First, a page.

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[surf] /sɜrf/
the swell of the sea that breaks upon a shore or upon shoals.
the mass or line of foamy water caused by the breaking of the sea upon a shore, especially a shallow or sloping shore.
verb (used without object)
to ride a surfboard.
to float on the crest of a wave toward shore.
to swim, play, or bathe in the surf.
to search haphazardly, as for information on a computer network or an interesting program on television.
verb (used with object)
to ride a surfboard on:
We surfed every big wave in sight.
to search through (a computer network or TV channels) for information or entertainment.
Origin of surf
1675-85; earlier suff; of uncertain origin
Related forms
surfable, adjective
surfer, noun
surflike, adjective
Can be confused
serf, surf.
1. See wave. Unabridged
Based on the Random House Dictionary, © Random House, Inc. 2015.
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Examples from the Web for surf
Contemporary Examples
Historical Examples
  • Even if they hed we would not hev heard it, fur the wind and the surf beatin' on the reef would hev drowned it.

    The Call Of The South Louis Becke
  • On a third effort, the boat got through the surf and we succeeded in reaching the ship.

    Ned Myers James Fenimore Cooper
  • Chris had breakfast cooking and Captain Westfield had just returned from taking a morning plunge in the surf.

  • And the sound—it was like the sound of the surf, but it was continuous.

    Happy Ending Fredric Brown
  • My passengers said, "Aunty, mayn't we have a swim in the surf along the shore?"

British Dictionary definitions for surf


waves breaking on the shore or on a reef
foam caused by the breaking of waves
(intransitive) to take part in surfing
  1. (computing) (on the internet) to move freely from website to website (esp in the phrase surf the net)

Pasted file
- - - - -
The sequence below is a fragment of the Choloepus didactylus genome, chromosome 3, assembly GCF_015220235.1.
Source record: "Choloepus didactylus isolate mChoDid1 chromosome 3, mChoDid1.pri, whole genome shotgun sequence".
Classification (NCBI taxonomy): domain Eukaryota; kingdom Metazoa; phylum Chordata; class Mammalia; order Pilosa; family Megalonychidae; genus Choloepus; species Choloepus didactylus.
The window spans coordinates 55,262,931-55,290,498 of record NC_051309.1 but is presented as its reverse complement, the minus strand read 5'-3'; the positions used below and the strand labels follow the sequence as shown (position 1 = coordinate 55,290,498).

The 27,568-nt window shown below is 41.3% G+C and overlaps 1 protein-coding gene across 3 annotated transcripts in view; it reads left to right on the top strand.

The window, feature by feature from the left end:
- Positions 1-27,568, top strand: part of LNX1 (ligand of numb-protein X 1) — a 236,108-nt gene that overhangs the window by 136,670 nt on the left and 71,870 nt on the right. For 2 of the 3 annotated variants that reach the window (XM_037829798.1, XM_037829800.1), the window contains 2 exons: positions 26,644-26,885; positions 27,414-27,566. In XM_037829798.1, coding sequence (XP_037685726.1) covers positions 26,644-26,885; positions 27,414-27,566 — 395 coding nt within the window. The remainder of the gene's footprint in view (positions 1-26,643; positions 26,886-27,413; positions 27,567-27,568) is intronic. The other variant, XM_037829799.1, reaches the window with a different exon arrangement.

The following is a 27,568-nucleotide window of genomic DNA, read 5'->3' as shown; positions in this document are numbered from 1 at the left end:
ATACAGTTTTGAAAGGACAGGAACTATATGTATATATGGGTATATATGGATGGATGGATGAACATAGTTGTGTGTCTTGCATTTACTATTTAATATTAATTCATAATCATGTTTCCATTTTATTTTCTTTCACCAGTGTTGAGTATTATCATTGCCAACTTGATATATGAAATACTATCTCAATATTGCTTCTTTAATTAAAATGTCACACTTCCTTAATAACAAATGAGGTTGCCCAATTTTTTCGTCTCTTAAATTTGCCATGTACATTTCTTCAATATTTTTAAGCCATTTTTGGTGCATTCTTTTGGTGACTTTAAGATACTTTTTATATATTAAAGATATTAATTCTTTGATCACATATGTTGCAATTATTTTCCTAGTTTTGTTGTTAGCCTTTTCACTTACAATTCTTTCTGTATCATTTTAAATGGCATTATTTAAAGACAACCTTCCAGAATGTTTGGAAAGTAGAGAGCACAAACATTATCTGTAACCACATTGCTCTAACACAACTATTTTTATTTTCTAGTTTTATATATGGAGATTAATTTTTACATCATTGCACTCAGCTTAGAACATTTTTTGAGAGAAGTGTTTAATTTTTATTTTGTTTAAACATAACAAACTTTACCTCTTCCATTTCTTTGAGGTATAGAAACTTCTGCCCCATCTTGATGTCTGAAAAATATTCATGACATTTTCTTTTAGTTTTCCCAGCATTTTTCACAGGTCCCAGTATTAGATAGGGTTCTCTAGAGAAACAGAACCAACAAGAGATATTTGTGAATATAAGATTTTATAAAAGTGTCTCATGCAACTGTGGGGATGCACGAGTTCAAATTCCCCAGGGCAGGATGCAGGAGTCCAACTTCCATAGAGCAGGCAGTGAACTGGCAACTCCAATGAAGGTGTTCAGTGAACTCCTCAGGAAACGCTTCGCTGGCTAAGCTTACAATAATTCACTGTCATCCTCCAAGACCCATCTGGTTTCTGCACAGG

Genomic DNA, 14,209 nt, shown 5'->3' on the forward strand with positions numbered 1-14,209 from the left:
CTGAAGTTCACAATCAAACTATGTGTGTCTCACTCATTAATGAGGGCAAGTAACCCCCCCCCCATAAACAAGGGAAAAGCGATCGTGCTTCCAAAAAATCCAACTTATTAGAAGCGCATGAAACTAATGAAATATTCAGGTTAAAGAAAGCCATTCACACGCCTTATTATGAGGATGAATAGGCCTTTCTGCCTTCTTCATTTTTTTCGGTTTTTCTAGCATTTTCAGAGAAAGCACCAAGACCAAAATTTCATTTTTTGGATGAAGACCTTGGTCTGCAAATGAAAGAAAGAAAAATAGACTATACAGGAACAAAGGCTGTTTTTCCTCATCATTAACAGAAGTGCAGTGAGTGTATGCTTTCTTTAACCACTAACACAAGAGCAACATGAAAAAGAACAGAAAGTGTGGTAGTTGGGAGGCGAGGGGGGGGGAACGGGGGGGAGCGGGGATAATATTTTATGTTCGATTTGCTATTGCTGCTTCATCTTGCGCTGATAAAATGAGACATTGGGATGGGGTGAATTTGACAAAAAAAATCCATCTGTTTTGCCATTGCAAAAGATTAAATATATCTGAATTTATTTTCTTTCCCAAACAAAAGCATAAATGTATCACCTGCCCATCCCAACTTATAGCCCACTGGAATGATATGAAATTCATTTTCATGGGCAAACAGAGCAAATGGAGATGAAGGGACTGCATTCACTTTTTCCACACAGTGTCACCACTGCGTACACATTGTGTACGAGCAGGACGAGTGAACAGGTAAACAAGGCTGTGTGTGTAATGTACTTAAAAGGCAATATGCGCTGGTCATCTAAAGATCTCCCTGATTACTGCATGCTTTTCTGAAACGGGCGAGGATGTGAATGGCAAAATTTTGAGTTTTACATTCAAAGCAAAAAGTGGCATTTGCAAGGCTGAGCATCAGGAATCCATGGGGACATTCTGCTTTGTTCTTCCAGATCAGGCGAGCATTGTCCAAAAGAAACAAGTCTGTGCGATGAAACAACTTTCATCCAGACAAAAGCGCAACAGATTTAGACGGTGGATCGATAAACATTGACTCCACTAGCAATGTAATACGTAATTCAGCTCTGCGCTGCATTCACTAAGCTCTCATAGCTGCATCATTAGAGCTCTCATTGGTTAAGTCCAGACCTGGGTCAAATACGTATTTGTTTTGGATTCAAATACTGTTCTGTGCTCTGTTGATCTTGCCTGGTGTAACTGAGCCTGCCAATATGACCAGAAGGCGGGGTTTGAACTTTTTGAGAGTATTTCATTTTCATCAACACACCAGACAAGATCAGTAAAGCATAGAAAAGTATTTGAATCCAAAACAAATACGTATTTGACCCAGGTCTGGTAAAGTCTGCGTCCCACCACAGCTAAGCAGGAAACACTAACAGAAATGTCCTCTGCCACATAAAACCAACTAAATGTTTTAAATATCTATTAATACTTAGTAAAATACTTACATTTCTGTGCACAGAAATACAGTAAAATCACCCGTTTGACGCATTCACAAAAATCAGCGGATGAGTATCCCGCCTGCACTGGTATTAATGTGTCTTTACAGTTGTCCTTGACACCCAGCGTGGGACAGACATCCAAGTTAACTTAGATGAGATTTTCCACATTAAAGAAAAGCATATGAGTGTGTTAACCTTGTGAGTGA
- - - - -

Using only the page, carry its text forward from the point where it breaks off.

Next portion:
2. to move freely between (TV channels or radio stations)
  1. (informal) to be carried on top of something: that guy's surfing the audience
  2. (in combination): trainsurfing
Derived Forms
surfable, adjective
surflike, adjective
Word Origin
C17: probably variant of sough1
Collins English Dictionary - Complete & Unabridged 2012 Digital Edition
© William Collins Sons & Co. Ltd. 1979, 1986 © HarperCollins
Publishers 1998, 2000, 2003, 2005, 2006, 2007, 2009, 2012
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Word Origin and History for surf

1680s, probably from earlier suffe (1590s), of uncertain origin. Originally used in reference to the coast of India, hence perhaps of Indic origin. Or perhaps a phonetic respelling of sough, which meant "a rushing sound."


"ride the crest of a wave," 1917, from surf (n.). Related: Surfed; surfing. In the Internet sense, first recorded 1993.

Online Etymology Dictionary, © 2010 Douglas Harper
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surf in Science
The waves of the sea as they break upon a shore or a reef.
The American Heritage® Science Dictionary
Copyright © 2002. Published by Houghton Mifflin. All rights reserved.
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Slang definitions & phrases for surf

sure thing


Yes; certainly; willingly: Sure thing I'll go with you (1896+)

The Dictionary of American Slang, Fourth Edition by Barbara Ann Kipfer, PhD. and Robert L. Chapman, Ph.D.
Copyright (C) 2007 by HarperCollins Publishers.
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